Like science, law uses a lot of terms in a very specific way that get used colloquially to mean something else entirely. Hostile work environment is one such term. The fact that it gets used conversationally to mean something else from what it means legally can muddy the waters. It can make it hard for the average person to know just what it means in legal terms.
That means it can be hard to figure out when a situation crosses the line from “Wow, my coworker was a jerk that one time” to “No, really, you may have grounds to sue.” While it’s common for lawyers to give a free initial consult in which they will try to determine if there is grounds for legal action, it’s helpful to have some idea ahead of time if your situation is likely to qualify.
Tests and Examples
In order to qualify for the legal definition of hostile work environment, the situation needs to meet certain tests. The first is that it violates categories protected by Equal Opportunity Laws, such as race, religion, age or sexual orientation.
It needs to be behavior that a reasonable person would find abusive. It needs to be a chronic problem that has gone for some time and is pervasive, not a one-off incident. It needs to be a situation that has negatively impacted the victim’s ability to work. It needs to be the case higher ups knew and did nothing or too little.
Evidence that it was reported and they did nothing to resolve it or their intervention was inadequate can help prove that they knew and did not adequately address it. There are behaviors that are rude or unprofessional which do not meet this test. Such behaviors may be grounds to fire someone but may not be grounds for legal action in court.
Teasing someone is rude and unprofessional but doesn’t necessarily create a hostile work environment. Being excluded socially, such as left off of invitations to lunch, is also not likely to meet the legal test for a hostile work environment.
Sexually explicit conversation and inappropriate gestures can be behaviors that help make up an overarching pattern of abusive behavior that does meet the test. Jokes that leave the category of childish teasing and veer into the category of offensive can be part of the picture as well.
“Offensive” in this case generally means jokes about protected categories, like race, religion, national origin and gender. Though it could potentially include other kinds of humor, such as jokes that are violent in nature that may be a means to make veiled threats.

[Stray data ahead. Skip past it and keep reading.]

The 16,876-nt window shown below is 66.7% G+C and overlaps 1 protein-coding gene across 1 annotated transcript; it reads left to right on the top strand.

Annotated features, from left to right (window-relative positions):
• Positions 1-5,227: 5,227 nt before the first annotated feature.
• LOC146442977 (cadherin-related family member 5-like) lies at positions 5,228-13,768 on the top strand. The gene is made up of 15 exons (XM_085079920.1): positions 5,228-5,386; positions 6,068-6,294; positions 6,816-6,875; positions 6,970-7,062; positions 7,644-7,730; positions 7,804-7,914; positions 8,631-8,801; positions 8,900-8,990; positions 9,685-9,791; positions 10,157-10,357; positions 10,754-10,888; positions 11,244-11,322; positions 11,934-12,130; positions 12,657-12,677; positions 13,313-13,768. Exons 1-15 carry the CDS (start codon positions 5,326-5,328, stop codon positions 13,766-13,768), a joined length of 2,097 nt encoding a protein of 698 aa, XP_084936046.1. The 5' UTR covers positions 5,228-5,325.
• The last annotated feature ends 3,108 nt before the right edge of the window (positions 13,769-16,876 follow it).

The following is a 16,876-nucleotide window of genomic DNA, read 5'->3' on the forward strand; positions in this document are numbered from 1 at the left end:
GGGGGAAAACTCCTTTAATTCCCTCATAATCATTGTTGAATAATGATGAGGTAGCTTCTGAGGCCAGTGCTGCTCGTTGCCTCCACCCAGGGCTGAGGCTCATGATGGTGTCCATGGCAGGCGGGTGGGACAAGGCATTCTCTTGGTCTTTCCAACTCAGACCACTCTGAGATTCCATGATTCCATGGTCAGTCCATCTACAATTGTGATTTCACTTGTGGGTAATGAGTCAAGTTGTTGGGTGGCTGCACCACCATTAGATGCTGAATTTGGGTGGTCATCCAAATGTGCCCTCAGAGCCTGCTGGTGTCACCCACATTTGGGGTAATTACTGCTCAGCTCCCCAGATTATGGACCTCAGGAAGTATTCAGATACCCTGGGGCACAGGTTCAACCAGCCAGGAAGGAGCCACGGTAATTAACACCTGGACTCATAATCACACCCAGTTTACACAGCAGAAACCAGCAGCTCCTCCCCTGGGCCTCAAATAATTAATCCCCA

Slurs, ugly comments about physical characteristics and unwanted touching can help make up a hostile environment. Photos with racist or sexually explicit content would also qualify as abusive acts that help make up such a climate.
Perhaps a bit surprisingly for some, sabotaging someone work or career can also qualify. This may surprise some people because it is not about protected categories of people per se found in equal opportunity laws..
After All Else Fails
Of course, if ugly things are going on work, the first step should be to try to remedy it yourself. For some people, this might mean trying to handle it with talking to the person first or otherwise trying to handle it socially. For others, that step won’t be part of the picture. Their first step will be to go through appropriate channels at work.
Going through channels might be the second step for those who first tried to handle it themselves. Either way, those channels will vary from one organization to another. Depending on the size of the organization, this may mean reporting it to one’s superior or it may mean taking it to the Human Resources department. In some cases, reporting it to your boss means they then report it to HR.
If there has been a reasonable effort to resolve it at work and the problem persists or escalates, it may be time to contact a lawyer. If so, it is best to look for someone who specializes in employment law. You should look for someone in your geographic area who has some experience with the local courts. Although all lawyers need to know federal US law, state laws can vary a lot.
Ideally, you want a lawyer who knows both local and federal law well and also knows local procedures, which can also vary. Sometimes just hearing that an attorney believes this is legally actionable can help a person feel less like they are crazy.
An attorney can also work to put a stop to the abusive behaviors and help a person seek compensation for what they have endured. Quitting or suffering in silence are not the only two options. Legal intervention should be an intervention of last resort, but the law and court system exist precisely to address situations where all other remedies have failed.
Hostile work environments are situations where all other attempts to remedy the problem behaviors have failed. In some cases, they exist because someone tried to remedy merely rude and unprofessional behavior only to find that when push came to shove it was driven by deeper problems, like racism or sexism.
It’s common for there to be a pattern of escalation. When the behavior gets reported and the people in charge don’t take it seriously and don’t make a real effort to stop it, the abusers may become emboldened. Things typically frequently get worse at that point.
This pattern of escalation can help the victim feel confused by making it seem like abusive behavior is “normal” rudeness when it isn’t. This can make it that much harder to get it clear in one’s mind where to draw the line between merely rude behavior and intentionally abusive behavior.
Speaking with a lawyer can help to clarify where it crosses the line. If it has, a court case may be the logical next step.